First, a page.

I’ve been a stay-at-home Dad for the past few months, so Hilary Rosen’s comment about Ann Romney not working a day in her life grabs my attention. I was driving home from playing basketball last night and heard a discussion on the radio about the value of being a mother. The talk show host noted the Bureau of Labor and Statistics (BLS) informal study that puts a dollar amount on the things that moms do for their families. Though there are estimates from other groups that put the amount as high as $770,000, the government puts it at a more modest $79,000, according to this host. When I got home, I did quick research and found $61,436 as the estimation for mom’s efforts by the BLS in 2011.
While I understand the point of the study – to give people a clue as to the real value of a mother’s role to a family – something about it doesn’t seem right. I know it’s easy to be misunderstood on such an important topic. To avoid a Hilary-Rosen-type fiasco of my own, I asked Vanda for her reaction to the study. She’s not interested because it is meaningless for many reasons. Here are some that I came up with based on our discussion:
- Motivation for employees who clean, grocery shop, watch children, cook, give first aid, or whatever else is to please the boss and get paid. Mom’s reward is to provide a loving home.
- Mom’s do their work because it is a privilege.
- The dollar figure is arbitrary. Some moms are awesome cooks, cleaners and organizers. Shouldn’t they get paid more?
- All mothers are not the same. If it were easy, everybody would be doing it. Yet everyone reading this knows there are women who don’t value being a mother and put little effort into it. Are they worth the same as mothers who are truly sacrificial in their service?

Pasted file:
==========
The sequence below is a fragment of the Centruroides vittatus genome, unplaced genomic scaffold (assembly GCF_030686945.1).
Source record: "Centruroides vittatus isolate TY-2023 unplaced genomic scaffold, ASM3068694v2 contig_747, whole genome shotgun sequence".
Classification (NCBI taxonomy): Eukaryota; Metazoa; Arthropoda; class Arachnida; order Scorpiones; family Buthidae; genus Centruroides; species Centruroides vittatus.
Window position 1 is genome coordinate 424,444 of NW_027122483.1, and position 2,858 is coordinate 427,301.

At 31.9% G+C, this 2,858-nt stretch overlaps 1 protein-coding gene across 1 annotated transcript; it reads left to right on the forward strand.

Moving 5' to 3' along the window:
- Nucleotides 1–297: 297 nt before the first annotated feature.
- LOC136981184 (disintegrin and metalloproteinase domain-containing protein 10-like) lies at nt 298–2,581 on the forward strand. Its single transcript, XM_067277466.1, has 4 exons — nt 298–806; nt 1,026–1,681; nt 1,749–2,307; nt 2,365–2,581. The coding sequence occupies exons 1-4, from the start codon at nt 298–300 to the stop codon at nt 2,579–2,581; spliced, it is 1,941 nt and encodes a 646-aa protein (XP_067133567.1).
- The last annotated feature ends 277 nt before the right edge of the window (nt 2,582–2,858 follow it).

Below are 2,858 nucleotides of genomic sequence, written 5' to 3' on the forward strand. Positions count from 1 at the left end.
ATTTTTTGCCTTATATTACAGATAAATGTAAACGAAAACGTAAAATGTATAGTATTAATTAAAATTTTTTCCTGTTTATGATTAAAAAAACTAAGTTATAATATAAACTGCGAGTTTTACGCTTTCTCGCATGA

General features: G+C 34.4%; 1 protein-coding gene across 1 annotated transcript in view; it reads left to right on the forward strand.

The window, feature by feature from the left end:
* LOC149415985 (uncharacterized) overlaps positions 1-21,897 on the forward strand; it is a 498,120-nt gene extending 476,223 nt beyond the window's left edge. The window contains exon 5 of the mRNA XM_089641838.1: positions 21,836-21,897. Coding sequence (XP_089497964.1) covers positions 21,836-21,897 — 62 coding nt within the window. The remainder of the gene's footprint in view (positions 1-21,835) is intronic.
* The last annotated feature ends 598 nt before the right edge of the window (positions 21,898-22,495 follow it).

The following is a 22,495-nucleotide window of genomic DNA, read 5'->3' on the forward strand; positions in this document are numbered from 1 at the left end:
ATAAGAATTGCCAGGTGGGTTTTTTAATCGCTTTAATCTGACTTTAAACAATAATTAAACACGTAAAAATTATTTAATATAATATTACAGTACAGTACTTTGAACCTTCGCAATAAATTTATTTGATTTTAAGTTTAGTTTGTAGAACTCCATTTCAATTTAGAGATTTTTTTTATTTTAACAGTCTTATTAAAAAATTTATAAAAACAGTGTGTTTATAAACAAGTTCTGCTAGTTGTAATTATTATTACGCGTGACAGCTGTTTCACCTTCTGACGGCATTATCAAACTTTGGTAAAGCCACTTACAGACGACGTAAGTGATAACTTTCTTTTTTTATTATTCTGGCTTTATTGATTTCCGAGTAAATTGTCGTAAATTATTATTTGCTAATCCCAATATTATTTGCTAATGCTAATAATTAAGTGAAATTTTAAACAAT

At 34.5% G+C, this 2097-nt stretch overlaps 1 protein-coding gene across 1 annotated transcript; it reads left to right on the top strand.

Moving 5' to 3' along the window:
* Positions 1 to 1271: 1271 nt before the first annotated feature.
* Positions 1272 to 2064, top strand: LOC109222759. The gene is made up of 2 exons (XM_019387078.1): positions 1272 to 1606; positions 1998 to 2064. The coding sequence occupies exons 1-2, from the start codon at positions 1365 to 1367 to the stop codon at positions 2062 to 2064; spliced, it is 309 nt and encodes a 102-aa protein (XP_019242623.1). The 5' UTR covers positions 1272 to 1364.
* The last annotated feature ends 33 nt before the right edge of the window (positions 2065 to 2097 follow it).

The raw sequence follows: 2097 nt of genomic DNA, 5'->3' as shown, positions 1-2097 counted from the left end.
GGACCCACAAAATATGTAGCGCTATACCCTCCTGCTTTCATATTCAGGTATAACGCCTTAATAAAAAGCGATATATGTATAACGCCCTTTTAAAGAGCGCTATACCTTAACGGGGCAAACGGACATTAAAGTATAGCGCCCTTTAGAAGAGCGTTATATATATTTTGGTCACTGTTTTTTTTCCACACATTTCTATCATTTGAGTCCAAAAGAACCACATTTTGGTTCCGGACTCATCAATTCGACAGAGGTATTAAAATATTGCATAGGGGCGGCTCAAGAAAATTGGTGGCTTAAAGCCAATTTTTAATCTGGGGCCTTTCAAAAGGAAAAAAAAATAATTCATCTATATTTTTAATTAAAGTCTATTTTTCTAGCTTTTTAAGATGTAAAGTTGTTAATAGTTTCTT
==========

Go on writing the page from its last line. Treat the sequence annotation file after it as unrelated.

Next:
- The most valuable aspect is nurturing and forming the identity of your children. That role is too valuable to be given to someone else.
We live in a culture where women have a tough choice to make between being a mom and having enough money to provide for the needs of the family. Vanda loves working at the library and being a mom, so we’ve often discussed what she’d do if we didn’t need her income. For some, like Ann Romney, that choice is somewhat easier because she obviously didn’t need to make money, although I won’t assume she didn’t have career aspirations she gave up for her family. Either way, as Vanda’s comments show, nothing diminishes the value of what she gave to her five boys . . . herself. Nobody else could give that.
Vanda thinks that the real reason some women need this study is because of insecurity. “I don’t need to be told what I’m worth in dollars,” she says. Husbands tend to pressure wives to sacrifice motherly instincts for monetary security. It makes me wonder if this study is really aimed at men. This guy gets the picture.
As far as I’m concerned, if the government really believed the study they would offer us tax write-offs for the value of services rendered. That must be why it’s considered an unofficial study. But, I don’t mean to be too hard because the aim is to point out the value of mothers. While it’s not bad to get a nudge elsewhere once in a while, it’s up to us men to make the study unnecessary for our wives. For mom’s without husbands? Church, it’s up to you.